Clinging to the Right to Dream

All of us are burdened with some form of destiny and strive to accomplish something in our lives. Although we are pushed away from the ideals we entertain as autonomous individuals, the primeval landscapes and emotions within us overflow and ooze through the cracks in a covering of information. In the swirl of civilization, I create works using a variety of media to give visible form to the questions I pursue. 

By continuing to make installations and drawings, I have attempted to create images of the world by examining the connection between people and space. Exploring the images of the world that arise from narratives, which were transmitted by the human voice prior to the emergence of the written word, in the contemporary era led me to produce video works.

Since starting to work in the video medium in 2000, I have made 27 works. I began by documenting intentional movements I performed in installations. And since rereading the Japanese translation of Heidi (written by Johanna Spyri in 1880) at the age of 44, I began to include my age in the title of these works. In these site-specific pieces, I disguise myself as the elderly Heidi, still roaming the mountains in search of memories. These scenes suggest the innate human yearning and uncontrollable fear of nature. The primeval landscape, concealed within us all, emerges here. The narratives are never resolved. Connecting images and sounds in the same way that a few temporary bridges connect different places allows me to imbue the pieces with accidental and arbitrary qualities, and bring out a new element, allegory, from the images. By combining various eras and cultures, and extending into the present by virtue of the fact that a living person made them, it is my hope that the works will serve as devices that resound with viewers on the deepest human level. 

As my video works have continued year by year, it has become natural for us to transmit information through images and image recognition. After I began using a social-networking site, I posted an image of a picture I had made on the Net. I decided not to stick to a uniform material or method and made a rule that I would also publish my failures. In the process, I received a variety of comments about my pictures, and I also had the opportunity to engage with people who would never have visited an exhibition and receive unrestrained written accounts of the feelings that the pictures inspired in them. Before I knew it, I was able to present the actual works in an exhibition. When these fragments, which I titled Ms. Piece, were arranged in chronological order, it was hard to believe that they were fragments at all or that they had even been made by the same person. In human growth, image recognition is the first method we use to remember things. This experiment, which I have continued since 2011, helped me understand what a tremendous influence images have in society and in an era marked by so much change in culture and civilization. Before I sleep each night, I send a picture out into the desolate landscape of the Net, which extends to places where art does not usually reach. Each of these, abandoning there like the dead, is proof of the living.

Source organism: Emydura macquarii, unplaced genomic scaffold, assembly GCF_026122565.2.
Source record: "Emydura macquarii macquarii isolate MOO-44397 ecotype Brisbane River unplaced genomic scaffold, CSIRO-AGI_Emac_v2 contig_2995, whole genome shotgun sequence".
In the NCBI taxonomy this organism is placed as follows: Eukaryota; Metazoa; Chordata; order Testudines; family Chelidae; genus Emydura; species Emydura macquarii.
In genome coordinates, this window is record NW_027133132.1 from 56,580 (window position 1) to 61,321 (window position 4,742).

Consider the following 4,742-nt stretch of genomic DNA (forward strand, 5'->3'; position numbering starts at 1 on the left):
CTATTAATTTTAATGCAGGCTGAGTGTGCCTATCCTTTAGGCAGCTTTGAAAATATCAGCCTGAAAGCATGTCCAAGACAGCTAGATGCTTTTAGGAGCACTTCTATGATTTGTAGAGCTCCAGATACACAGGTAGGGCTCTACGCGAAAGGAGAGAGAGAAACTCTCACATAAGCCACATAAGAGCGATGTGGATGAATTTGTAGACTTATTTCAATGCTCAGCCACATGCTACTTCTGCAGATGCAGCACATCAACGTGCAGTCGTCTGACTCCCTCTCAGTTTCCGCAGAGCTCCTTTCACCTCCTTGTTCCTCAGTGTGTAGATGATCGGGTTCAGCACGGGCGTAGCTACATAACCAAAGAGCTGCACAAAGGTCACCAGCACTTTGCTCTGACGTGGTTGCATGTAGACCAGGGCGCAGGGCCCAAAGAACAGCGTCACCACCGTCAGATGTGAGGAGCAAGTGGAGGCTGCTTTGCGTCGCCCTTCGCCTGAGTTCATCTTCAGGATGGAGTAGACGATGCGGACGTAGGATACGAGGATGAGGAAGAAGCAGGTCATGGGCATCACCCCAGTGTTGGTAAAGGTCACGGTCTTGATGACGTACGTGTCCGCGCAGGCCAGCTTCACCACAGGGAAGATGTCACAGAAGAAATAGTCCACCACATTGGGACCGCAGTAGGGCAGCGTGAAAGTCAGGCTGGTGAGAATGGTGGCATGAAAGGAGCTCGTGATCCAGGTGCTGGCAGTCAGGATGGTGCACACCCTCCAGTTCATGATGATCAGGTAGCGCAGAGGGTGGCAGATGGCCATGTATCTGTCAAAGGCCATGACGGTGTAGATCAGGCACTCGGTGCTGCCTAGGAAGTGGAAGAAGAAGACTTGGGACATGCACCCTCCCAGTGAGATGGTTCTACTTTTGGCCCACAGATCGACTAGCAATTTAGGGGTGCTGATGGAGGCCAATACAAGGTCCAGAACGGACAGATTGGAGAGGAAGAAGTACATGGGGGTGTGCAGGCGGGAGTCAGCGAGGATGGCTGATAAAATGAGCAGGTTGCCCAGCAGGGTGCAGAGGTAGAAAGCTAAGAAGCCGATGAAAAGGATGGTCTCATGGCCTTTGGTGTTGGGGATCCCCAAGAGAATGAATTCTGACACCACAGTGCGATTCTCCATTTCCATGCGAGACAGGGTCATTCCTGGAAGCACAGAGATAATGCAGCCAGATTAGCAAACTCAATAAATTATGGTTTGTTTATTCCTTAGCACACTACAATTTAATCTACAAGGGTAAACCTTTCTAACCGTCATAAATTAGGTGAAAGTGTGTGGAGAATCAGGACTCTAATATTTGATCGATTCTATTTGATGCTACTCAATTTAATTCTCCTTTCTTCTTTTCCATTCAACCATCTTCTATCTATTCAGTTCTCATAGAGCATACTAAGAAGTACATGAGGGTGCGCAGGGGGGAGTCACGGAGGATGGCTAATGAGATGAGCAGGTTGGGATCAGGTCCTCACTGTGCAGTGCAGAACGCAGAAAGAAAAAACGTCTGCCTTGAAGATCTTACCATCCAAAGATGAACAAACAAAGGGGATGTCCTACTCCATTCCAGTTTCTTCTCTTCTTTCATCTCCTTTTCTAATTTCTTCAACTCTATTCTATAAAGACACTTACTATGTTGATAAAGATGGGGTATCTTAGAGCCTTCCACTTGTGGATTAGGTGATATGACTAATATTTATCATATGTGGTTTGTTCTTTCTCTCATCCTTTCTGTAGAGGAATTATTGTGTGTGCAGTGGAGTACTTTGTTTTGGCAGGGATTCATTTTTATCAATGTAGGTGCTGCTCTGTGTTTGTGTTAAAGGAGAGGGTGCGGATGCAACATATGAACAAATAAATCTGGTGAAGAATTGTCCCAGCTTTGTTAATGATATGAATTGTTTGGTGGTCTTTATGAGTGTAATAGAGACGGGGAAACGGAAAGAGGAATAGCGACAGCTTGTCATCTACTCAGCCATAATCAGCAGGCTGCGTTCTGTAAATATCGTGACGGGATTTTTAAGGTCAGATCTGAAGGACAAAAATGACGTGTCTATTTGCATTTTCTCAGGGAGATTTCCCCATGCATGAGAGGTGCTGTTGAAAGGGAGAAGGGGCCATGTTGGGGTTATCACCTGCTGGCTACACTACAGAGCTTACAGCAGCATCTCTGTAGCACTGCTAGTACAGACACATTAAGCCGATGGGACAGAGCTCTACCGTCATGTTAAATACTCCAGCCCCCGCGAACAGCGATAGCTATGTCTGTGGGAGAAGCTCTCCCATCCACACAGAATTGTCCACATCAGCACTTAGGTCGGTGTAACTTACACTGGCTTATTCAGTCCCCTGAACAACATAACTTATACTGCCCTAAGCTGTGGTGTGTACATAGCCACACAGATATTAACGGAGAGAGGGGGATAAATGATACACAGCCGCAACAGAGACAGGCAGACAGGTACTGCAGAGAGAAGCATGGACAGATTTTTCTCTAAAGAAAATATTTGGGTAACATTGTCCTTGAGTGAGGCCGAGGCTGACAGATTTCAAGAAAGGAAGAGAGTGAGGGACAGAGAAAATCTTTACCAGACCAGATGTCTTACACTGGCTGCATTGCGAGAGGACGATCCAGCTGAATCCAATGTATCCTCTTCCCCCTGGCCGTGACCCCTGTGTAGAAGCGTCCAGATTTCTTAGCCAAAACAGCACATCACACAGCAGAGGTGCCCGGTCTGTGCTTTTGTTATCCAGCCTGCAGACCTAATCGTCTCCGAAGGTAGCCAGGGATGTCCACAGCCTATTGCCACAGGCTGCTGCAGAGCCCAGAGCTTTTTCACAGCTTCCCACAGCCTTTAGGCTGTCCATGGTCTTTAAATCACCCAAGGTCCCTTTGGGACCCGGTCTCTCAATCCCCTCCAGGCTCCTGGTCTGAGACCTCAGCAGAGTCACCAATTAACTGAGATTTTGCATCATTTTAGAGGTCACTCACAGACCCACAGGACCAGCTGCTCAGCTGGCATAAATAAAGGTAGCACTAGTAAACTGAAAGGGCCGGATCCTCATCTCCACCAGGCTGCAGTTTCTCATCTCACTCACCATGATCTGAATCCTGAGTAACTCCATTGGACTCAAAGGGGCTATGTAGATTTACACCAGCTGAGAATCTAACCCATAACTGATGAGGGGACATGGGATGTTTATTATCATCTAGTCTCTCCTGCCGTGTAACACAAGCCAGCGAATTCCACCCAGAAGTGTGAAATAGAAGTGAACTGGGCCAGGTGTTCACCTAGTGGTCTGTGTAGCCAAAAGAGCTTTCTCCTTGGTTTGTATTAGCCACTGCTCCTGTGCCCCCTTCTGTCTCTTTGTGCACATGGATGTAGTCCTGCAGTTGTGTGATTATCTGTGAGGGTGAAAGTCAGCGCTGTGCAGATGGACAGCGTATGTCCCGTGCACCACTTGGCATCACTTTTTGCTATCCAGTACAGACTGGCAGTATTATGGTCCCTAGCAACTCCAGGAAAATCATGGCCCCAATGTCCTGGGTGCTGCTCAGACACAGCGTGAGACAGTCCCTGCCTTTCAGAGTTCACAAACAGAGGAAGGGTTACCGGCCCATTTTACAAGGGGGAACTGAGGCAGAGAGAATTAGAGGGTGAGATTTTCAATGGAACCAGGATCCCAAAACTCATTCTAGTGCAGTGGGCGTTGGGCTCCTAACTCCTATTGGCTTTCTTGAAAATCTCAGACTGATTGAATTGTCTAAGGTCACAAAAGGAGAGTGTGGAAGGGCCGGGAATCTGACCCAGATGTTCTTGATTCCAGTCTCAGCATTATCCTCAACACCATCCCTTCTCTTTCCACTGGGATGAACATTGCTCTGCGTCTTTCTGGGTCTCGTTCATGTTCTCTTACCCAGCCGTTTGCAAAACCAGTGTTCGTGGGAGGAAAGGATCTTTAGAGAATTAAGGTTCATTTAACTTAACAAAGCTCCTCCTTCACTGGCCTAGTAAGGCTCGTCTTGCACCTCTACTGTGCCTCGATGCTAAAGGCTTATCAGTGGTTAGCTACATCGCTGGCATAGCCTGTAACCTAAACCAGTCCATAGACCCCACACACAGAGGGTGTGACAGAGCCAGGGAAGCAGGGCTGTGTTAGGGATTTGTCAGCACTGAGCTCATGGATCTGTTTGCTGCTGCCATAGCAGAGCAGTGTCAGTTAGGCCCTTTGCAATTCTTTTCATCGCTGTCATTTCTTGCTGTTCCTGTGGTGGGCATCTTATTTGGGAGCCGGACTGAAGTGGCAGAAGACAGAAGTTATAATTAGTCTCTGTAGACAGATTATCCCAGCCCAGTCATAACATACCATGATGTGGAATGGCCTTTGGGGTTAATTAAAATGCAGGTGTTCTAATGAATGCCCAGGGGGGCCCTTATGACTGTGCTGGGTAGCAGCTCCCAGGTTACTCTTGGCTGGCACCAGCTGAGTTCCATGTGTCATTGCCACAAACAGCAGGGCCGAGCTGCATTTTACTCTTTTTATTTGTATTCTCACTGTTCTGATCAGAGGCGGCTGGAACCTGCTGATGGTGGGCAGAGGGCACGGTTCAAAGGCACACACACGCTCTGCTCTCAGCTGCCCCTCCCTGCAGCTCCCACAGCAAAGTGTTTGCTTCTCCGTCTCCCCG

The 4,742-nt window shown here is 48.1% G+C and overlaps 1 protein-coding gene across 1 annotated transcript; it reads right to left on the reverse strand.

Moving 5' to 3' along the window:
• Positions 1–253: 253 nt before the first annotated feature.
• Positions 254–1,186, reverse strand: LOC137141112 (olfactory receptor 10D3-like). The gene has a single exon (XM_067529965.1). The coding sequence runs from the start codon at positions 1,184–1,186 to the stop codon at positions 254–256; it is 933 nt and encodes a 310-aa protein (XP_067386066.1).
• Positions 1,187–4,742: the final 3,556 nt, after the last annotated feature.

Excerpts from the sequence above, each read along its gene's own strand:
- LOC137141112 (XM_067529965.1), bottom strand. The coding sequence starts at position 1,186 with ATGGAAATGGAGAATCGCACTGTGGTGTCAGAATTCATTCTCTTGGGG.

2014年 4月



















2014年 プルシャ制作メモ